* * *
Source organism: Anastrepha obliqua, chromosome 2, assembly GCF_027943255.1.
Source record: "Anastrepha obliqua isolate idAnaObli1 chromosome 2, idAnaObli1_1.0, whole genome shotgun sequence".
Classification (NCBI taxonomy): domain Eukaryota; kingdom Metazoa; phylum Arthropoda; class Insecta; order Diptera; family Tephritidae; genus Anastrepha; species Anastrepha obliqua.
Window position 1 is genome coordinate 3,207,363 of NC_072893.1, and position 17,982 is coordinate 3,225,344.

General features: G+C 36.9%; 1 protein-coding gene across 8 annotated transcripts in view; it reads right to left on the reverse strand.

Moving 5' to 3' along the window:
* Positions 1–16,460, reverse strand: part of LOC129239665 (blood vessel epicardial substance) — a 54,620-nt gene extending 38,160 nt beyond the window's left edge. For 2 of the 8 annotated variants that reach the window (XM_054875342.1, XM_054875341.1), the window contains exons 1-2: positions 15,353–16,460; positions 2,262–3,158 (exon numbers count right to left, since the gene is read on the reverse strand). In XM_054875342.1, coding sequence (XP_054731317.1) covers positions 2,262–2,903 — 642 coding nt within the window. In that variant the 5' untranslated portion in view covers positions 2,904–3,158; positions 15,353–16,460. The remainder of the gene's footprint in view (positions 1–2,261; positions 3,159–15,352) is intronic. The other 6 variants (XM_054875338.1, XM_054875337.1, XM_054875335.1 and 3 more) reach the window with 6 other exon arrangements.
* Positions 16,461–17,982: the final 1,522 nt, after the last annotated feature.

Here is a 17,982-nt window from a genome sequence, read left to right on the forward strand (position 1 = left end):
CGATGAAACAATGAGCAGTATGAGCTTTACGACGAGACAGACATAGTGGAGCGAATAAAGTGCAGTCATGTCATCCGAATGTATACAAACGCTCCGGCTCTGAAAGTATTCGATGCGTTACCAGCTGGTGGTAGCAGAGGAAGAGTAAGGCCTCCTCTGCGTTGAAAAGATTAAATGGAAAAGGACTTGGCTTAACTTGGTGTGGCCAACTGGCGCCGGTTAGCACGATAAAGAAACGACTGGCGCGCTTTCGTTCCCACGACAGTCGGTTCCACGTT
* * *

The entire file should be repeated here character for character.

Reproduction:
Source organism: Anastrepha obliqua, chromosome 2, assembly GCF_027943255.1.
Source record: "Anastrepha obliqua isolate idAnaObli1 chromosome 2, idAnaObli1_1.0, whole genome shotgun sequence".
Classification (NCBI taxonomy): domain Eukaryota; kingdom Metazoa; phylum Arthropoda; class Insecta; order Diptera; family Tephritidae; genus Anastrepha; species Anastrepha obliqua.
Window position 1 is genome coordinate 3,207,363 of NC_072893.1, and position 17,982 is coordinate 3,225,344.

General features: G+C 36.9%; 1 protein-coding gene across 8 annotated transcripts in view; it reads right to left on the reverse strand.

Moving 5' to 3' along the window:
* Positions 1–16,460, reverse strand: part of LOC129239665 (blood vessel epicardial substance) — a 54,620-nt gene extending 38,160 nt beyond the window's left edge. For 2 of the 8 annotated variants that reach the window (XM_054875342.1, XM_054875341.1), the window contains exons 1-2: positions 15,353–16,460; positions 2,262–3,158 (exon numbers count right to left, since the gene is read on the reverse strand). In XM_054875342.1, coding sequence (XP_054731317.1) covers positions 2,262–2,903 — 642 coding nt within the window. In that variant the 5' untranslated portion in view covers positions 2,904–3,158; positions 15,353–16,460. The remainder of the gene's footprint in view (positions 1–2,261; positions 3,159–15,352) is intronic. The other 6 variants (XM_054875338.1, XM_054875337.1, XM_054875335.1 and 3 more) reach the window with 6 other exon arrangements.
* Positions 16,461–17,982: the final 1,522 nt, after the last annotated feature.

Here is a 17,982-nt window from a genome sequence, read left to right on the forward strand (position 1 = left end):
CGATGAAACAATGAGCAGTATGAGCTTTACGACGAGACAGACATAGTGGAGCGAATAAAGTGCAGTCATGTCATCCGAATGTATACAAACGCTCCGGCTCTGAAAGTATTCGATGCGTTACCAGCTGGTGGTAGCAGAGGAAGAGTAAGGCCTCCTCTGCGTTGAAAAGATTAAATGGAAAAGGACTTGGCTTAACTTGGTGTGGCCAACTGGCGCCGGTTAGCACGATAAAGAAACGACTGGCGCGCTTTCGTTCCCACGACAGTCGGTTCCACGTT